+ 32°F
5°C ⎟
⎝
⎠
9° F ⎞
⎛
? °F = ⎜ −11.5 °C ×
+ 32°F = 11.3 °F
5°C ⎟
⎝
⎠ (c) Conversion from Celsius to Fahrenheit.
9° F ⎞
⎛
+ 32°F
? °F = ⎜ °C ×
5°C ⎟
⎝
⎠
9 °F ⎞
⎛
+ 32°F = 1.1 × 104 °F
? °F = ⎜ 6.3 × 103 °C ×
5°C ⎟
⎝
⎠ (d) Conversion from Fahrenheit to Celsius.
? °C = (°F − 32°F) × 5°C
9°F ? °C = (451 − 32)°F × 1.25 K = (°C + 273°C) 5°C
= 233°C
9°F 1K
1°C (a) K = 113°C + 273°C = 386 K (b) K = 37°C + 273°C = 3.10 × 10 K (c) K = 357°C + 273°C = 6.30 × 10 K (a) 1K
1°C
°C = K − 273 = 77 K − 273 = −196°C (b) °C = 4.2 K − 273 = −269°C (c) °C = 601 K − 273 = 328°C 1.29 (a) 2.7 × 10 1.30 (a) 10 1.26 2 2 K = (°C + 273°C) −2 −8 (b) 3.56 × 10 2 10 −8 4 4.7764 × 10 (d) indicates that the decimal point must be moved two places to the left.
1.52 × 10 (b) (c) −2 = 0.0152 indicates that the decimal point must be moved 8 places to the left.
7.78 × 10 −8 = 0.0000000778 9.6 × 10 −2 3 4 CHAPTER 1: CHEMISTRY--THE STUDY OF CHANGE 1.31 (a)
(b) −1 2 145.75 + (2.3 × 10 ) = 145.75 + 0.23 = 1.4598 × 10
79500
2.5 × 10 2 = 7.95 × 104
2.5 × 10 2 −3 = 3.2 × 102 −4 −3 −3 −3 (c)
(d)
1.32 (7.0 × 10 ) − (8.0 × 10 ) = (7.0 × 10 ) − (0.80 × 10 ) = 6.2 × 10
(1.0 × 10 ) × (9.9 × 10 ) = 9.9 × 10 (a) Addition using scientific notation. 4 10 6 n Strategy: Let's express scientific notation as N × 10 . When adding numbers using scientific notation, we
must write each quantity with the same exponent, n. We can then add the N parts of the numbers, keeping the
exponent, n, the same.
Solution: Write each quantity with the same exponent, n.
3 n 3 Let’s write 0.0095 in such a way that n = −3. We have decreased 10 by 10 , so we must increase N by 10 .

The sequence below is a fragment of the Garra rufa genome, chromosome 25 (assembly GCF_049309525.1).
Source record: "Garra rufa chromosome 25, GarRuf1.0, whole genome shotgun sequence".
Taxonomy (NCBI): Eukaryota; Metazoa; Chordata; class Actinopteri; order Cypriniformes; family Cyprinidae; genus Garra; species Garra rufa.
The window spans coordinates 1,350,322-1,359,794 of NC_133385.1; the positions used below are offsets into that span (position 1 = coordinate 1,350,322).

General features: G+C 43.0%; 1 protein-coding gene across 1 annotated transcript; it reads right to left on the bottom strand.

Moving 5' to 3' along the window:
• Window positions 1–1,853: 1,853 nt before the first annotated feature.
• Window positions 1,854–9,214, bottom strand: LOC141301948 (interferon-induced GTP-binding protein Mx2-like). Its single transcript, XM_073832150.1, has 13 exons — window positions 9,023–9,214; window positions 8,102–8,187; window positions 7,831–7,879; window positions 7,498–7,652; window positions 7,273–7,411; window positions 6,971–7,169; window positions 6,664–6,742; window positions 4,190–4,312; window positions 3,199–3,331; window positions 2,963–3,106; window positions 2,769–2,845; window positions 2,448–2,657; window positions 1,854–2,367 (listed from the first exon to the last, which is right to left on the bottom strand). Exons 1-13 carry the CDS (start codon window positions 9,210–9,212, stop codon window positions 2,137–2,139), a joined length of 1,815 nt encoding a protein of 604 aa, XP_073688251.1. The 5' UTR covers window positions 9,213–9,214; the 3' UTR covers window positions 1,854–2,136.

Move the decimal point 3 places to the right.
0.0095 = 9.5 × 10 −3 Add the N parts of the numbers, keeping the exponent, n, the same.
−3 9.5 × 10
−3
+ 8.5 × 10
−3 18.0 × 10 The usual practice is to express N as a number between 1 and 10. Since we must decrease N by a factor of 10
n
to express N between 1 and 10 (1.8), we must increase 10 by a factor of 10. The exponent, n, is increased by
1 from −3 to −2.
18.0 × 10
(b) −3 −2 = 1.8 × 10 Division using scientific notation.
n Strategy: Let's express scientific notation as N × 10 . When dividing numbers using scientific notation,
divide the N parts of the numbers in the usual way. To come up with the correct exponent, n, we subtract the
exponents.
Solution: Make sure that all numbers are expressed in scientific notation.
2 653 = 6.53 × 10 Divide the N parts of the numbers in the usual way.
6.53 ÷ 5.75 = 1.14
Subtract the exponents, n.
1.14 × 10
(c) +2 − (−8) = 1.14 × 10 +2 + 8 = 1.14 × 10 10 Subtraction using scientific notation.
n Strategy: Let's express scientific notation as N × 10 . When subtracting numbers using scientific notation,
we must write each quantity with the same exponent, n. We can then subtract the N parts of the numbers,
keeping the exponent, n, the same. CHAPTER 1: CHEMISTRY--THE STUDY OF CHANGE 5 Solution: Write each quantity with the same exponent, n.
Let’s write 850,000 in such a way that n = 5. This means to move the decimal point five places to the left.
850,000 = 8.5 × 10 5 Subtract the N parts of the numbers, keeping the exponent, n, the same.
5 8.5 × 10
5
− 9.0 × 10
−0.5 × 10 5 The usual practice is to express N as a number between 1 and 10. Since we must increase N by a factor of 10
n
to express N between 1 and 10 (5), we must decrease 10 by a factor of 10. The exponent, n, is decreased by
1 from 5 to 4.
5 −0.5 × 10 = −5 × 10
(d) 4 Multiplication using scientific notation.
n Strategy: Let's express scientific notation as N × 10 . When multiplying numbers using scientific notation,
multiply the N parts of the numbers in the usual way. To come up with the correct exponent, n, we add the
exponents.
Solution: Multiply the N parts of the numbers in the usual way.
3.6 × 3.6 = 13
Add the exponents, n.
13 × 10 −4 + (+6) = 13 × 10 2 The usual practice is to express N as a number between 1 and 10. Since we must decrease N by a factor of 10
n